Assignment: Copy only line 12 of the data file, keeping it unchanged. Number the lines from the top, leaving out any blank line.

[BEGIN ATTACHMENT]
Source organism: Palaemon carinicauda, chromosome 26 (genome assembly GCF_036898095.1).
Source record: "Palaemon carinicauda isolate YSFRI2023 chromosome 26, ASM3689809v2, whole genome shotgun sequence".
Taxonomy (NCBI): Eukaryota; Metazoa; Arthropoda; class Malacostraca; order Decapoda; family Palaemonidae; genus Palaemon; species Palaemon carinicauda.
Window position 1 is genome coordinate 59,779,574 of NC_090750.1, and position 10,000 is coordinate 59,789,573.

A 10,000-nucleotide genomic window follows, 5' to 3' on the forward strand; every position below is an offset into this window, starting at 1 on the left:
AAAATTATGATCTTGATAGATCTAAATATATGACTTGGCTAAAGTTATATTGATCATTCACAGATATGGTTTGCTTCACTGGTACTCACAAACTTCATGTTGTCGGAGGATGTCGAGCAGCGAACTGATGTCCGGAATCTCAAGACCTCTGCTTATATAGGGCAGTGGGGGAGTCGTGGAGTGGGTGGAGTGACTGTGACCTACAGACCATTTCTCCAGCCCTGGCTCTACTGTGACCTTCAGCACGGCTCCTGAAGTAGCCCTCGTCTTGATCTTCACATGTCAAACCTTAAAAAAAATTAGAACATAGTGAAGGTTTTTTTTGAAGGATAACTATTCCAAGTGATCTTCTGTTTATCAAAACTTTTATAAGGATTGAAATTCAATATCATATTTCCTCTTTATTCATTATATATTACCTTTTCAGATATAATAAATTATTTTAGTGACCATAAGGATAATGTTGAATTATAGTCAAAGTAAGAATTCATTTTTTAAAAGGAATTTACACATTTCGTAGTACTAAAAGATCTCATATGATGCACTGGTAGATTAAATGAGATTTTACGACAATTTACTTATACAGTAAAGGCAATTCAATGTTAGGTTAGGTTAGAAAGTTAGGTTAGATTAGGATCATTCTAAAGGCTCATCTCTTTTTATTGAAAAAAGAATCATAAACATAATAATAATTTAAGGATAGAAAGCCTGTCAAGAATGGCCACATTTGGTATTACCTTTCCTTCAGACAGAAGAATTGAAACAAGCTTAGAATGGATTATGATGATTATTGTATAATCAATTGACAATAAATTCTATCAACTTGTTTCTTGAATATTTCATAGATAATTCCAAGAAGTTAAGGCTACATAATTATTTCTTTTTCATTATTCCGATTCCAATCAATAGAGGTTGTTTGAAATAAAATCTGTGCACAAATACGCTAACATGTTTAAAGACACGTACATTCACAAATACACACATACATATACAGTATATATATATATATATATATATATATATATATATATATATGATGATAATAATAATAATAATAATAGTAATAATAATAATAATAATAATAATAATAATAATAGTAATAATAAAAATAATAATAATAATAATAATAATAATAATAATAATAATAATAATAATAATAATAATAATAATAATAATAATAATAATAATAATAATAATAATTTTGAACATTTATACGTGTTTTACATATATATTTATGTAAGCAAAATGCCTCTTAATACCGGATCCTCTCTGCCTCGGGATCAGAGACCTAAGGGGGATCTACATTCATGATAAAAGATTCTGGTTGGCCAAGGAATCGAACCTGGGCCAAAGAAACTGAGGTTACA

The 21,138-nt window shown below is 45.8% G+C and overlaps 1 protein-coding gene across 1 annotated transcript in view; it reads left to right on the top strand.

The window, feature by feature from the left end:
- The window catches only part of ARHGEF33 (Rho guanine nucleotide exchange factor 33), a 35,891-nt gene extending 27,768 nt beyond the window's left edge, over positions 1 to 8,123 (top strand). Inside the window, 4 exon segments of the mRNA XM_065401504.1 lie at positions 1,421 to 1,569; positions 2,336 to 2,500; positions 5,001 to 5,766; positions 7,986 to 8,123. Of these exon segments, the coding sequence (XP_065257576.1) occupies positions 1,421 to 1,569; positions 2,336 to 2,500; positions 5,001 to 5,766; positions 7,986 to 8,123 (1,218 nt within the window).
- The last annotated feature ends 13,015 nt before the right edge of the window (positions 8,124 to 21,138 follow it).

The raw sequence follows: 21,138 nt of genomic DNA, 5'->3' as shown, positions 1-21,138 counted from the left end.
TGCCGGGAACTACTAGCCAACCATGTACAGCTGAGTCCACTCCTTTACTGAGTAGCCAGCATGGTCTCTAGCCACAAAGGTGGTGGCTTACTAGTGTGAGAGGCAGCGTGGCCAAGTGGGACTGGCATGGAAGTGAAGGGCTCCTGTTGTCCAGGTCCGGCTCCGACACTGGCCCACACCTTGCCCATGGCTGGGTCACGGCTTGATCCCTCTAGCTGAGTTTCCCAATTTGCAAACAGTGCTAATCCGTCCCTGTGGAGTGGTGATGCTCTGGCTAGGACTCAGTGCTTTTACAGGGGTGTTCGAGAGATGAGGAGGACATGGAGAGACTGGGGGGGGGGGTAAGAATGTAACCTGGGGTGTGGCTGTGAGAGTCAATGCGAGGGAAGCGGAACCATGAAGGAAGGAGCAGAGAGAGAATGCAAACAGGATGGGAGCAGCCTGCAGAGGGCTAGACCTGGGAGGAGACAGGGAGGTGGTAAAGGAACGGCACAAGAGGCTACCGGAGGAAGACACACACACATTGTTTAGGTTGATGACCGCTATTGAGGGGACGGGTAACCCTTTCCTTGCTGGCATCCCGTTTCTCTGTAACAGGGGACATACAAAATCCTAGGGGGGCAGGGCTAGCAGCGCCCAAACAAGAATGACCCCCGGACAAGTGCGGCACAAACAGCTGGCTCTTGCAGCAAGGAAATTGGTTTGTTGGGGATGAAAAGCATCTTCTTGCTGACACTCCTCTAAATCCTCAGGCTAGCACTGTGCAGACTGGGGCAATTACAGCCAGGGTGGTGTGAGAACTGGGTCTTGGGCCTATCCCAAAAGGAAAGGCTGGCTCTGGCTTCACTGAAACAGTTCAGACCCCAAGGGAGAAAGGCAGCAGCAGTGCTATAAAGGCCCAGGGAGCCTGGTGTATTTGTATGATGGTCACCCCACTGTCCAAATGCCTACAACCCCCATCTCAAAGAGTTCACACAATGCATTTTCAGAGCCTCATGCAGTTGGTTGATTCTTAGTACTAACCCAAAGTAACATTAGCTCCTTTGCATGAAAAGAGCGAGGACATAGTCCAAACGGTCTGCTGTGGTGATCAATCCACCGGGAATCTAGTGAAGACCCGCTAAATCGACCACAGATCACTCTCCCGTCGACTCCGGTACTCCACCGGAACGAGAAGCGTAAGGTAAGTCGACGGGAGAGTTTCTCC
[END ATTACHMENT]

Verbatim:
TGCCGGGAACTACTAGCCAACCATGTACAGCTGAGTCCACTCCTTTACTGAGTAGCCAGCATGGTCTCTAGCCACAAAGGTGGTGGCTTACTAGTGTGAGAGGCAGCGTGGCCAAGTGGGACTGGCATGGAAGTGAAGGGCTCCTGTTGTCCAGGTCCGGCTCCGACACTGGCCCACACCTTGCCCATGGCTGGGTCACGGCTTGATCCCTCTAGCTGAGTTTCCCAATTTGCAAACAGTGCTAATCCGTCCCTGTGGAGTGGTGATGCTCTGGCTAGGACTCAGTGCTTTTACAGGGGTGTTCGAGAGATGAGGAGGACATGGAGAGACTGGGGGGGGGGGTAAGAATGTAACCTGGGGTGTGGCTGTGAGAGTCAATGCGAGGGAAGCGGAACCATGAAGGAAGGAGCAGAGAGAGAATGCAAACAGGATGGGAGCAGCCTGCAGAGGGCTAGACCTGGGAGGAGACAGGGAGGTGGTAAAGGAACGGCACAAGAGGCTACCGGAGGAAGACACACACACATTGTTTAGGTTGATGACCGCTATTGAGGGGACGGGTAACCCTTTCCTTGCTGGCATCCCGTTTCTCTGTAACAGGGGACATACAAAATCCTAGGGGGGCAGGGCTAGCAGCGCCCAAACAAGAATGACCCCCGGACAAGTGCGGCACAAACAGCTGGCTCTTGCAGCAAGGAAATTGGTTTGTTGGGGATGAAAAGCATCTTCTTGCTGACACTCCTCTAAATCCTCAGGCTAGCACTGTGCAGACTGGGGCAATTACAGCCAGGGTGGTGTGAGAACTGGGTCTTGGGCCTATCCCAAAAGGAAAGGCTGGCTCTGGCTTCACTGAAACAGTTCAGACCCCAAGGGAGAAAGGCAGCAGCAGTGCTATAAAGGCCCAGGGAGCCTGGTGTATTTGTATGATGGTCACCCCACTGTCCAAATGCCTACAACCCCCATCTCAAAGAGTTCACACAATGCATTTTCAGAGCCTCATGCAGTTGGTTGATTCTTAGTACTAACCCAAAGTAACATTAGCTCCTTTGCATGAAAAGAGCGAGGACATAGTCCAAACGGTCTGCTGTGGTGATCAATCCACCGGGAATCTAGTGAAGACCCGCTAAATCGACCACAGATCACTCTCCCGTCGACTCCGGTACTCCACCGGAACGAGAAGCGTAAGGTAAGTCGACGGGAGAGTTTCTCC